PUBLISHED : Saturday, 02 July, 2011, 12:00am
UPDATED : Saturday, 02 July, 2011, 12:00am


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Look at the world before it passes by

When I went to school last week, I was amazed by the sight of the beautiful blossoms on the Flame tree outside the school entrance. It obviously didn't just move there overnight, so I realised I have been walking too fast, and spending too little time looking at the surroundings.

I think most Hongkongers are in such a hurry going to school or work they never slow down and look at the world around them. We miss the simple pleasures, like admiring the beautiful flowers along the street, and smelling their fragrance.

We miss out on the chance to improve our mood. Imagine actually smelling the scent or hearing birdsong on the way to school or work. Wouldn't it make you feel better than focusing on the noise of vehicles or inhaling exhaust fumes?

We should not overlook the joys of nature. So people should slow down - if only for 15 minutes - and enjoy what is going on around them.

Look around you and consider exploring more. And do it before it is too late, or you will miss things like tree blossoms and other eye-catching scenery that are seasonal.

Shirley Chan, Sha Tin Government Secondary School

Good manners help us live in harmony

Good behaviour is the most important thing in daily life. But I have noticed problems about the way some Hong Kong people behave.

Hongkongers often talk loudly into their mobile phones without thinking about the people around them. Others play computer games, with the volume turned up to the highest level. Sometimes children will run around and make a loud noise inside the trains. But their parents simply ignore this behaviour.

Such behaviour is impolite, thoughtless and a nuisance to others.

I think people should consider the feelings of others. They should talk softly when using their mobile phones, and turn down the volume of their music and games.

Mutual respect is important in making our society a harmonious place to live in. We should be more considerate.

To Kai-fung, Maryknoll Fathers' School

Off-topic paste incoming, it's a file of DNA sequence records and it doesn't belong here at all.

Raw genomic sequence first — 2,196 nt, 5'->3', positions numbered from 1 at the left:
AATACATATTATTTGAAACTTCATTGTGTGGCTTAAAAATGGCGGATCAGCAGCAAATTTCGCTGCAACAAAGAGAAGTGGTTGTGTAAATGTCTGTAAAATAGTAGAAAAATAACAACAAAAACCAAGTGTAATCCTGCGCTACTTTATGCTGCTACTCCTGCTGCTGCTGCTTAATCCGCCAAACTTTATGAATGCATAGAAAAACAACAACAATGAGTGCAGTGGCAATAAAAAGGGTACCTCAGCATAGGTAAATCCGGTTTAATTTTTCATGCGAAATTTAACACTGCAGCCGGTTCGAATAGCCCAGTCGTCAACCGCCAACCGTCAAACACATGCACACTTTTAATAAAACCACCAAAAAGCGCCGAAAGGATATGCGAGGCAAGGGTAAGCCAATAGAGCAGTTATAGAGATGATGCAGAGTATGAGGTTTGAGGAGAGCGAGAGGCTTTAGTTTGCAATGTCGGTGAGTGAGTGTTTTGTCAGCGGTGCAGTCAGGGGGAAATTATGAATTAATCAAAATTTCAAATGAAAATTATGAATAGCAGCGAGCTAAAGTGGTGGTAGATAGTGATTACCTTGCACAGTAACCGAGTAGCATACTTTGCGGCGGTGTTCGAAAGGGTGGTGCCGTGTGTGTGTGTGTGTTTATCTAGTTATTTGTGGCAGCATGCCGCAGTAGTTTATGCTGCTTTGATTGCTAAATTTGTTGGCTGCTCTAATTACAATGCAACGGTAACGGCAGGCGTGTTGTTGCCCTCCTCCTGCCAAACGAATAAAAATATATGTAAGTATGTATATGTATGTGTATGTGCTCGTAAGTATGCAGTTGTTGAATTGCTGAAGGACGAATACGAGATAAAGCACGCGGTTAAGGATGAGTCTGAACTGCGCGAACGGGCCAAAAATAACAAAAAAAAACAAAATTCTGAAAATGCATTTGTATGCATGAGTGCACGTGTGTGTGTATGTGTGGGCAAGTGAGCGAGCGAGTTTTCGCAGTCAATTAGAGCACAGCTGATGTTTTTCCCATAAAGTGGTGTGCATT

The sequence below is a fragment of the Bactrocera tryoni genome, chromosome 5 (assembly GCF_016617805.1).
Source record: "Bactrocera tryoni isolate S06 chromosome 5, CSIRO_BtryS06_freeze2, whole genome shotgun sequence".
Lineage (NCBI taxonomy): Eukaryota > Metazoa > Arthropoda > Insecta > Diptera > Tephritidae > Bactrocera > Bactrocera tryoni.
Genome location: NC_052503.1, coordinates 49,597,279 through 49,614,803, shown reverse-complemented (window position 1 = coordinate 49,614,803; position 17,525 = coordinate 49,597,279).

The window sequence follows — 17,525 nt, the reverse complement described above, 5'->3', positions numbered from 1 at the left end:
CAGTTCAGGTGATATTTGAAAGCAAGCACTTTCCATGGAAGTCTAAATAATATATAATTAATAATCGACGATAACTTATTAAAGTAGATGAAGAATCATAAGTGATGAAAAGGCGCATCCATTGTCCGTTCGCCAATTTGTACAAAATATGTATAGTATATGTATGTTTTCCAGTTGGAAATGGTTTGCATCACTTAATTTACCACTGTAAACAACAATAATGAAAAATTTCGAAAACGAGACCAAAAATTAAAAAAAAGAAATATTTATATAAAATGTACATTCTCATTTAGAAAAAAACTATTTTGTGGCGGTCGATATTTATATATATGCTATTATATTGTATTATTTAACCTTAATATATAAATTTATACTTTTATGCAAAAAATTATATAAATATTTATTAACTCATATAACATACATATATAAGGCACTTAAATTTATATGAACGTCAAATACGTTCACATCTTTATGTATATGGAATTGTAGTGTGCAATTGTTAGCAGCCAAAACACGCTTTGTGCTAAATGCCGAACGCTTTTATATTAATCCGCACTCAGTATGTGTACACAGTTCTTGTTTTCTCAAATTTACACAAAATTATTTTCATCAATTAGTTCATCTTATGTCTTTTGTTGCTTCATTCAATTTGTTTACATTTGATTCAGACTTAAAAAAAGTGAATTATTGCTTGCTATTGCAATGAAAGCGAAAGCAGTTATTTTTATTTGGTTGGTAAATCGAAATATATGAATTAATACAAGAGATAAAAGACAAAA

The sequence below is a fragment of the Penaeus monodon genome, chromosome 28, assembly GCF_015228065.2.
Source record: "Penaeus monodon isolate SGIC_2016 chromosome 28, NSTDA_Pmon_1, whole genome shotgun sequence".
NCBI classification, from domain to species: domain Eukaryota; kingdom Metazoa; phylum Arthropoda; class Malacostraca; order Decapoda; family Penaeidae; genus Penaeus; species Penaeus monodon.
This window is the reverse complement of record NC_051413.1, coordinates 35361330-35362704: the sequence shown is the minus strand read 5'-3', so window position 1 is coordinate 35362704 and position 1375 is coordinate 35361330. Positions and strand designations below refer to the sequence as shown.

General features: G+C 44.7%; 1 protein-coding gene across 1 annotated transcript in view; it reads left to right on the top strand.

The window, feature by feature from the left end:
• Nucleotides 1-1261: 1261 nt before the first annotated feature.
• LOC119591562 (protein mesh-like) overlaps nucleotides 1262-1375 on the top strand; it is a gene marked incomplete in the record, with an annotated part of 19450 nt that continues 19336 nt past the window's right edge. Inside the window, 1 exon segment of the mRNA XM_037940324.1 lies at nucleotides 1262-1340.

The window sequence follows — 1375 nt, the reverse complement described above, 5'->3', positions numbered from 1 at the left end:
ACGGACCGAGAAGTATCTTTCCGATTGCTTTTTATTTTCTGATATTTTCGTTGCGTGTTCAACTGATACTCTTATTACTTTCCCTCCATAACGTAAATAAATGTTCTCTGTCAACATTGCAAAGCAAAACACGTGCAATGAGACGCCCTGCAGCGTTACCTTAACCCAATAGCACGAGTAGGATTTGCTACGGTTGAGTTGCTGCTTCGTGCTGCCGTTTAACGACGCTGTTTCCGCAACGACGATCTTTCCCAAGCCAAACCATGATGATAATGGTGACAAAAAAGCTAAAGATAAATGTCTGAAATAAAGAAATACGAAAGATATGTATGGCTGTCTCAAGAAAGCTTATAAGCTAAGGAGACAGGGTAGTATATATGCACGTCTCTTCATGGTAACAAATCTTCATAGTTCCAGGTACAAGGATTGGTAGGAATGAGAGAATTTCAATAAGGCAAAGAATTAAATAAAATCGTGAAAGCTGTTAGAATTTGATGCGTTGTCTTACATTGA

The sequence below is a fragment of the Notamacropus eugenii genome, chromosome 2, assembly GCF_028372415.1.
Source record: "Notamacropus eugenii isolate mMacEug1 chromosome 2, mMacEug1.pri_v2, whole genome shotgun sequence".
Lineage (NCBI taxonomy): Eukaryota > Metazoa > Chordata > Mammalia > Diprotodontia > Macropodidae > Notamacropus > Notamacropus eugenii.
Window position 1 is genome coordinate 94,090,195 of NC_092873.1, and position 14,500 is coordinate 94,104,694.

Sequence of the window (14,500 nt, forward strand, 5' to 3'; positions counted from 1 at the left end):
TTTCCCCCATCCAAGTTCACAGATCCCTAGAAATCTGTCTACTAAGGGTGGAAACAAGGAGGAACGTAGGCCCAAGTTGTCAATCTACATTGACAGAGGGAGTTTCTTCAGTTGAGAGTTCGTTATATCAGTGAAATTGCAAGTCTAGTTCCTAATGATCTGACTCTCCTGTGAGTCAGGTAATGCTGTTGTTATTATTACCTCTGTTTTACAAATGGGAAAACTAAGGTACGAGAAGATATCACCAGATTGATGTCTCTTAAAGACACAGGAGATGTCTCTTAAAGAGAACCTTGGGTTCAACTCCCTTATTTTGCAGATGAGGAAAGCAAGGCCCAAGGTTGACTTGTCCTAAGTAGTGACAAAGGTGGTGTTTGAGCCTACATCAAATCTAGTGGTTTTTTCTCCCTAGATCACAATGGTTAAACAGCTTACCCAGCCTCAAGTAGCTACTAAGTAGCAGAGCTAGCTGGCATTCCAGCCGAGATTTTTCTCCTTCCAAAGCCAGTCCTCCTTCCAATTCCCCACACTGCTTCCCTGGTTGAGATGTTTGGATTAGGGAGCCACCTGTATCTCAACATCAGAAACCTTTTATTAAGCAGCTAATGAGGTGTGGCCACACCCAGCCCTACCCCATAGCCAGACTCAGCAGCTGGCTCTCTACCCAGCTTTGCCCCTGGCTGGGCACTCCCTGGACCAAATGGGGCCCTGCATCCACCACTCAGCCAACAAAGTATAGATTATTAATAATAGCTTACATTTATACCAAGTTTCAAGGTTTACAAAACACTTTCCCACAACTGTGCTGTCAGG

Group buying does have its drawbacks

You are probably familiar with the websites groupon.com, qpon818.com and ubuyibuy.com.

Many shoppers like the idea of getting low prices by forming a group when ordering products. Although shoppers can get a discount on the products or services, they need to be aware of the risks, too.

According to a study by the Consumer Council, all online group purchases must be made by using a credit card or bank transfer. This is a precaution, so that if the online retailer suddenly goes out of business, the shoppers do not lose money.

When making online group purchases, we must also check the background of those websites to ensure they are credible. And we need to think twice before signing up. Ask yourself the question: do I really need to buy the things, or do I want them just because the price is really low? Remember the expression: 'there is no such thing as a free lunch.'

Leung Ngan-man, Tsuen Wan Public Ho Chuen Yiu Memorial College

Doing sports is a healthier way to live

The sports culture in Hong Kong is still inadequate. This is despite the interest generated in the city by the 2008 Beijing Olympics.

Our parents teach us that sport is the recipe for a healthy life, yet today, Hong Kong teenagers ignore its importance.

Hongkongers are often busy; students are striving to get into university; workers are aiming for promotion and a higher salary. But many of them do not think about their health, and exercise plays a vital role. The consequences of inadequate exercise could be serious, with people suffering from many diseases, including heart disease and cancer.

To maintain a healthy body, we should change our sports culture. Students need to think carefully and discover the sport that suits them the most. Then, as they grow up, they should continue to take part in the sport. By doing so, everyone in our society can play at least one sport and keep themselves fit. In the long term, we'll all be healthier.

Jim Yeung, Hang Seng School of Commerce